CBS Highlights Southwest's Smart Business Practices

     CBS News finally found a reason to praise one company for oil speculation, despite past criticism of the practice.


     As oil climbed toward its record high over $147 a barrel in July, “CBS Evening News” targeted oil speculators. A June 17 segment even suggested legitimate oil future trading was done on “dark markets.” But on the August 18 “Evening News,” CBS correspondent Nancy Cordes showed how one airline used oil hedging to the company’s and its customers’ advantage.


     “With jet fuel prices sky high, all the airlines are losing money – all of them but one. Southwest Airlines was the only major US carrier to turn a profit last quarter, and it did it without charging a dime for pillows, water or checked bags, all while poking fun at its rivals,” Cordes said. “What's the secret? Well, two decades ago, Southwest made a bet on a strategy called hedging – paying more up front to lock in the price it pays for oil. Today, while the going rate is $112 a barrel, Southwest pays only $51.”


    Southwest Airlines (NYSE:LUV) bought oil futures at $51 a barrel, betting the price would increase over time, and the profitable decision earned praise from CBS. But speculators who bet on the value of oil to increase – contributing in some way to the increase in price – earned scorn.


     The segment showed how Southwest passed $2 billion savings to customers by not charging them for amenities (some airlines are now offering for a fee: pillows, blankets and snacks). But the oil hedges have also given the airline pricing power over other airlines and cause a marketplace phenomenon known as the “Southwest Effect.”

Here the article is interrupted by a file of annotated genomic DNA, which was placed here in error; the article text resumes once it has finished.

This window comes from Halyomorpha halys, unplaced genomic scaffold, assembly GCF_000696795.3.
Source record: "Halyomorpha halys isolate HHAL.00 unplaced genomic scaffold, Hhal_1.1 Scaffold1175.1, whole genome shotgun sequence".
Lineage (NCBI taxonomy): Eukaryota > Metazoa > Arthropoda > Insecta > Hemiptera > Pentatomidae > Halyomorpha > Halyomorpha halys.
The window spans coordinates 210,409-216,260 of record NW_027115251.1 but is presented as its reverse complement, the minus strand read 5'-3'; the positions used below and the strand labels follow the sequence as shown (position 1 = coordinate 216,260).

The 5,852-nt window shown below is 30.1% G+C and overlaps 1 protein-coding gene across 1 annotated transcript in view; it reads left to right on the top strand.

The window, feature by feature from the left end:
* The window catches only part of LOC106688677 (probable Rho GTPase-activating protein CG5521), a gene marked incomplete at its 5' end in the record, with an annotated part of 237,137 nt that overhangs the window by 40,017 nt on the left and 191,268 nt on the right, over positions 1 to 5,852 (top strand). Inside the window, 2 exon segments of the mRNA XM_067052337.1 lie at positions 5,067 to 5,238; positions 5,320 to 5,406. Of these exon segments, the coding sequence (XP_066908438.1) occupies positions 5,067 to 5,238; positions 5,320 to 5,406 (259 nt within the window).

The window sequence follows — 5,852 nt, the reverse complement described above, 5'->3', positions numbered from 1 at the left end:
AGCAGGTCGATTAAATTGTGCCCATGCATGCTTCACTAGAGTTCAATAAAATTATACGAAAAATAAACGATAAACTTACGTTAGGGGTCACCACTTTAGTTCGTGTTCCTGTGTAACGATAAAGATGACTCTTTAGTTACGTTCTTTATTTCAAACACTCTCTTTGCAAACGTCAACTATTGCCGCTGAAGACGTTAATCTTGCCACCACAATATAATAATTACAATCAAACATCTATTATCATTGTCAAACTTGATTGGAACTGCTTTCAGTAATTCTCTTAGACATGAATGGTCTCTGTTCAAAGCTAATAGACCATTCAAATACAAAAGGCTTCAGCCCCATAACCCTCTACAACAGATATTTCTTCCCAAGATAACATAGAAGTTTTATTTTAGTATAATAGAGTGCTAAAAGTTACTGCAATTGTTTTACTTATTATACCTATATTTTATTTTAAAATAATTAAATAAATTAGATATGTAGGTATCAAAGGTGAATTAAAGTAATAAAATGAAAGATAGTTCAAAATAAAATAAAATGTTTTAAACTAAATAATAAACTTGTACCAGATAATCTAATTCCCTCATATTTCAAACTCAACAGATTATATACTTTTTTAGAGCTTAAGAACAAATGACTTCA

The “Southwest Effect” is a dramatic decrease in airfares by all airlines at a particular market created by the need to compete with Southwest. Southwest is able to offer lower fares because of its unique “low-cost carrier” business model. Other airports with significantly lower fares because of Southwest’s presence include Baltimore, New Orleans, Raleigh-Durham, N.C., and Nashville, Tenn.


     Cordes also noted that the airline has kept its business plan simple by using only one model of aircraft and by flying out of airports with lower fees.


     “Well, Southwest has done it right from the start – and it starts with the aircraft,” industry expert Peter Goelz explained to “Evening News.”


     “That aircraft – a Boeing 737, the only jet in the Southwest fleet, compared to the six to 11 models most other airlines maintain,” Cordes said.


     “And, crucially, Southwest steers clear of those big hubs with their high landing fees and congestion, bypassing, say, Chicago's O'Hare, where one out of three flights is delayed, in favor of nearby Midway, where only one in five arrive late. Instead of flying to Washington's Reagan National, which charges airlines $12 per passenger, Southwest staked a claim in Baltimore, which charges two-thirds less,” Cordes said.

     The media has attacked the airline industry for safety concerns, as a recent Business & Media Institute report showed. Safety concerns raised after the Federal Aviation Administration failed to maintain inspections included Southwest, but the company emerged from the controversy relatively unharmed and reported an 11-percent increase in revenue in the second quarter of 2008.